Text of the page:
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We take a look at The Men, The Machine (s) and The Track, which have put Tamil Nadu on the world map of racing.

The Men...

Rex Strong, K Varugis, G M Donner, K V Srinivasan, the Rajkumar of Pithapuram, Raja D V Appa Rao, J H Dye, P Matthen and K A Sillick, these are the names of the men who were instrumental in bringing about a organised set up for racing in Chennai, namely, the Madras Motor Sports Club (MMSC). That was way back in the 1950's...Over to the new millennium; today the future of Indian motor racing rests on young racing icons like, Narain Karthikeyan, Parthiv Sureshwaran and Karun Chandok.

Narain KarthikeyanNarain Karthikeyan, 'the Fastest Indian in the World' is now on the threshold of F-1 racing. His speed and raw talent are attracting the attention of top Grand Prix teams and  he is expected to break into the F-1 circuit in the next two years.  He trained at the Elf Winfield Racing School in France and it is indeed to his credit that he has achieved so much with so little.  Having already tested with the Jaguar Racing team and Jordan, it is just a matter of time before he becomes the first Formula 1 Indian driver.

Parthiva SureshwaranAfter Narain Karthikeyan, the two brightest hopes for Indian motor racing are Parthiva Sureshwaran and Karun Chandok.  Even as a child Parthiva was fascinated by cars and took to driving at the age of 12.  With father Sureshwaran himself a racing aficionado, the encouragement and backing was always there for Parthiva.  He won his first race on his debut at Sriperumbudur, driving a Maruti Esteem. It was there that he decided to do the full stretch in racing.  From there he went on to the Silverstone Racing School in England.  After that he raced in the four-race Formula Ford British Winter Series before graduating to the Asian Formula circuit.  With age on his side, Parthiv has a good chance of getting into F-1. 

Karun who is yet to attain the legal age to obtain a driving license is setting the Indian racing tracks on fire.  The youngest of the three, Karun Chandok, son of motor sport veteran Vicky Chandok, he has successfully carried the family baton of excellence on the racing track from his father.  Having excelled at the Formula Asian 2000 series, this youngster holds a lot of promise for the future.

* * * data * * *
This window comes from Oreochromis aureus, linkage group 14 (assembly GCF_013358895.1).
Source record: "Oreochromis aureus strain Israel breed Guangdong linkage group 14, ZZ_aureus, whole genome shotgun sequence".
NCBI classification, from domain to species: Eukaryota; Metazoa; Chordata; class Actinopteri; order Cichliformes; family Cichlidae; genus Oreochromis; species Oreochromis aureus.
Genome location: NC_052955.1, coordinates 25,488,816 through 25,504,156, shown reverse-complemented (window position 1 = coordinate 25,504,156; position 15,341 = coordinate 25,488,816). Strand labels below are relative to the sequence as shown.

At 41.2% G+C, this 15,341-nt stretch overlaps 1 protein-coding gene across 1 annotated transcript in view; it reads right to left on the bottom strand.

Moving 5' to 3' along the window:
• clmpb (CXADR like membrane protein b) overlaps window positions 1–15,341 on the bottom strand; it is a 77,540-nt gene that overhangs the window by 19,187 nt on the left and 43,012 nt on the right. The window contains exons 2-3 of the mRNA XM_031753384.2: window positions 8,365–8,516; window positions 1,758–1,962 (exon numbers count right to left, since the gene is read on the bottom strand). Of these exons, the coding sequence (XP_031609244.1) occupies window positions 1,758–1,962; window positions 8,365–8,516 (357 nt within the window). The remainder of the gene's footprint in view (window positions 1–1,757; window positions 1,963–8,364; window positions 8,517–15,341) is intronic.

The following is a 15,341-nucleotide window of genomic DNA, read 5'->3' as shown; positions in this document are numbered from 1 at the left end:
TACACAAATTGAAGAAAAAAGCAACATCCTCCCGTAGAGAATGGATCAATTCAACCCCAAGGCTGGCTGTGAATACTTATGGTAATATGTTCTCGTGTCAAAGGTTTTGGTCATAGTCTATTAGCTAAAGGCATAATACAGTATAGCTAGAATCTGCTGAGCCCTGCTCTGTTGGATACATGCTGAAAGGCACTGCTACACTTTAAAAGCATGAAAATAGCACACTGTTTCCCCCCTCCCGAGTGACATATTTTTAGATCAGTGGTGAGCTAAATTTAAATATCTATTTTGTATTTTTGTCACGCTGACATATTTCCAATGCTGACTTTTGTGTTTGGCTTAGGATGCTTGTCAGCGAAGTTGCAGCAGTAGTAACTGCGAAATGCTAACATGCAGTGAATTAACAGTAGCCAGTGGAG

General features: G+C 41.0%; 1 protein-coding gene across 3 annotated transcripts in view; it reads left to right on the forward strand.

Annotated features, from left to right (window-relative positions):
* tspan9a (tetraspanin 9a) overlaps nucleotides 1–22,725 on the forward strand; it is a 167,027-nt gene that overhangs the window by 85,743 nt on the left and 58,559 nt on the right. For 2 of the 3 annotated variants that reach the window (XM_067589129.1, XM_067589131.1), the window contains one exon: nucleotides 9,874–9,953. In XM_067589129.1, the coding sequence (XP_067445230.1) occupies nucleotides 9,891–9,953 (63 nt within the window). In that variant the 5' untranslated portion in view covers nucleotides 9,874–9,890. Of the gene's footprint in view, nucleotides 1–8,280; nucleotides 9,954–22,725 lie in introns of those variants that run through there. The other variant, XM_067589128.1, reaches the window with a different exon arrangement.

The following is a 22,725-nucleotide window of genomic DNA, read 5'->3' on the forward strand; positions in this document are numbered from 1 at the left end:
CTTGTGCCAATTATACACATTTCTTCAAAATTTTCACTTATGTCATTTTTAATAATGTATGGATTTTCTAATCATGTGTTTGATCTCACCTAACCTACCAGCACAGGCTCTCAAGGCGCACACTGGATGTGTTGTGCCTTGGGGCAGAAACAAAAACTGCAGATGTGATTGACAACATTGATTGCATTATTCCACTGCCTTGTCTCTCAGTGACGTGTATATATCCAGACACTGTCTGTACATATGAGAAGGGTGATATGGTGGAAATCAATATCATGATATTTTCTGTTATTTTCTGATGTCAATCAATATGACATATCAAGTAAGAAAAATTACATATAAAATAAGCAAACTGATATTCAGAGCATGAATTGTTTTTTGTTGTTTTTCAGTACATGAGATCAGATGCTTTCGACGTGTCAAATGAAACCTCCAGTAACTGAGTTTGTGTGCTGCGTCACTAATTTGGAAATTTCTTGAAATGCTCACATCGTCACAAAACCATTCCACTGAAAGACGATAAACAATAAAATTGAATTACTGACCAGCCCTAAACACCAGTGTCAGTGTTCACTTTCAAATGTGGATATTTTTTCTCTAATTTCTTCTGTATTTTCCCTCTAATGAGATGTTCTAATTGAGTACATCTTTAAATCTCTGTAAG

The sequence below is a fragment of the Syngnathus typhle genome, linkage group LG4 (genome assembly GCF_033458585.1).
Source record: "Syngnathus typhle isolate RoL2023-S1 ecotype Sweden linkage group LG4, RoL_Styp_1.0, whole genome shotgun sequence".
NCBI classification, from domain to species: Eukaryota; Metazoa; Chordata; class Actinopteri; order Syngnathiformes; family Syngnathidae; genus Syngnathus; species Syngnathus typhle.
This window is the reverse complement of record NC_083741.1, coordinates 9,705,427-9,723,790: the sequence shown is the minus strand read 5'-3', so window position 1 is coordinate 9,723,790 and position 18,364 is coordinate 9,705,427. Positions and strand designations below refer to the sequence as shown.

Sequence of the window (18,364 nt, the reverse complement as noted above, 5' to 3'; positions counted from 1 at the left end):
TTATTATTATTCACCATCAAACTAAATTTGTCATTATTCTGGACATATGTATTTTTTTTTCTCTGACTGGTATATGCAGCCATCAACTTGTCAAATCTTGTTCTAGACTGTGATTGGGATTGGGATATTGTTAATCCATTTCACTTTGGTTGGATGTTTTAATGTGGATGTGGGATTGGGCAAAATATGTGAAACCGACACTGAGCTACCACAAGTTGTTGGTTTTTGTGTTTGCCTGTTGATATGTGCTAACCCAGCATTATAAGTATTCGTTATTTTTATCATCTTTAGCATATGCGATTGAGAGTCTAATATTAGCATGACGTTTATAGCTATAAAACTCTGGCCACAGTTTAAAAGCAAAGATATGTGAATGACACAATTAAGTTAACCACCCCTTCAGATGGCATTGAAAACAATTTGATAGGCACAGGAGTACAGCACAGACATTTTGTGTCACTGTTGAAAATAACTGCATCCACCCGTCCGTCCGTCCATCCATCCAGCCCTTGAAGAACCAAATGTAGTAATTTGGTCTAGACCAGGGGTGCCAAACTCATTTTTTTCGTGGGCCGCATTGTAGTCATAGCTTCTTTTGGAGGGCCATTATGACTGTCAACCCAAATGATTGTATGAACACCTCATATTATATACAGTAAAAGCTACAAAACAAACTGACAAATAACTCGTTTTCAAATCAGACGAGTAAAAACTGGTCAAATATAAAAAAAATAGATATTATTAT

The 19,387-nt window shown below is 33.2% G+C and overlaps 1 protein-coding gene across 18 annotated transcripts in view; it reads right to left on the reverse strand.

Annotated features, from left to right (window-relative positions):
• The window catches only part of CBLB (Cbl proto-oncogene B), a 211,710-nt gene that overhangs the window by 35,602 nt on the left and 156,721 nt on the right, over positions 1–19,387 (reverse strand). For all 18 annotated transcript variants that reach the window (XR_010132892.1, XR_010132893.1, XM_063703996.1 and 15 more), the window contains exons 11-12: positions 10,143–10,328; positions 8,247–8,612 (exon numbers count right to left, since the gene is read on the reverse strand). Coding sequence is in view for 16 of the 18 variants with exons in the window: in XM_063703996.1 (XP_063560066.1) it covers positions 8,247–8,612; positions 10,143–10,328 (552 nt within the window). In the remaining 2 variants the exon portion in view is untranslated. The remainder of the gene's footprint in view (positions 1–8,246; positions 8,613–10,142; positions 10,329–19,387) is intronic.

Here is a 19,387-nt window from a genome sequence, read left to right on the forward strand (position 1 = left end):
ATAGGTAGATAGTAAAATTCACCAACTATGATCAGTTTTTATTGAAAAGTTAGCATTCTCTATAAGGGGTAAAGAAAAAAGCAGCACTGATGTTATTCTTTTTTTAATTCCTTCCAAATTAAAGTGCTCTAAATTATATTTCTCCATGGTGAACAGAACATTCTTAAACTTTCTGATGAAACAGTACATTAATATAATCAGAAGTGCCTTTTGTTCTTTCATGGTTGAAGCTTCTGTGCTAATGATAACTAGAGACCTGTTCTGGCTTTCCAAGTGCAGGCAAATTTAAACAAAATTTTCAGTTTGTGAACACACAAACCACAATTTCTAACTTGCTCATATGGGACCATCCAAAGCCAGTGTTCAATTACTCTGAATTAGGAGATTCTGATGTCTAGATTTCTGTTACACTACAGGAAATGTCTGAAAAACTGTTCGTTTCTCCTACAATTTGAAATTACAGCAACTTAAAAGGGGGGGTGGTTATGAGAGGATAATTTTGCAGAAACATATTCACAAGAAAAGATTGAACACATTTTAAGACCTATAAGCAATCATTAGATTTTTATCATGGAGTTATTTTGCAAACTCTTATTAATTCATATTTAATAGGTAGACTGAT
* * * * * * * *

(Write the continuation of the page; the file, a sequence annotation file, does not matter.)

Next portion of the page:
The Machine(s)...

QmaariRacing machines have come a long way from the MGTDs to the Ambassadors to the Qmaarri's or Group Fiats and more recently to the Formula India Single Seater Maruti Engine (FISSME) class. And they are sure going to get lighter, better and faster in future.  The racing fans in Tamil Nadu have been treated to everything from the MGTDs to the FISSMEs.  Let us take a look at some of the machines that have left a mark on the history of racing in Tamil Nadu and India. 

The first cars to be raced on the roads and deserted airstrips were the MGTD's and after that came the age of the Ambassadors and Fiats which ruled the tracks for many years.   The ordinary Amby's and Fiats had to be fitted and strengthened to take the stress of racing, because if one were to race in an ordinary Amby, he could say farewell to his back.  Till the late 80s motorcar racing was restricted to a few Group N and Group A Fiats, Formula Indians and the Group AII Fiats. The cars have evolved since then.

Race carCome the 90s and Maruti Udyog entered the racing scene. They started supplying engines and gearboxes at subsidised prices, which prompted other component manufacturers to chip in and there emerged the FISSME.  The FISSME class has provided a starting block for many of today's motor racing heroes including Narain, Parthiva and Karun.  Things have moved on and already other models from Maruti like Esteem, 800, Gypsy and Zen have been homologated. Baleno and the new Esteem are also slated to join the list.  We will soon be seeing Honda City's, Hyundai Accents and Ford Ikon's being raced alongside these cars.  These models will become eligible for racing once they are homologated.  Homologating is a process by which car manufacturers in the country furnish FMSCI with technical details about a model. A homologating committee then inspects the vehicle and decides its eligibility for racing track.

The Track...

It was sometime in the early 70s, that the effort towards acquiring a land near Sriperumbudur, for putting up a world-class race track started.  Thanks to the untiring efforts of the Madras Motor Sports Club, construction of the track finally began towards the fag end of the 80s.  The Irungattukottai race track, which is the first of its kind in India was inaugurated in 1990. On 8th February 1998, for the first time in India, Irungattukottai witnessed Formula Campus cars in action. Sixteen single-seater cars, using 1350cc Renault engines with a five-speed gearbox, built by the Frenchman Claude Fior were raced on that day.

IrungatukottaiThe track is 11 meters wide and has 10 major curves, apart from a number of minor ones. A smaller club circuit of 2.1 kms is also available for shorter events. The main track has three straights, with the longest one being 250 meters. The main circuit is about 3.717 kms long, while the club circuit is 2.010 kms long.  The circuit conforms to the two international bodies - the Federation Internationale de Automobile and the Federation Internationale du Motocyliste, who lay down the norms for racing and racing circuits.

Tamil Nadu has always been the hotspot for motor racing in India and now with the West Bengal effort to get an international racing track also on the backseat, Chennai is all set to rule the roost for many years to come. 

Author : Joseph Pradeep Raj R

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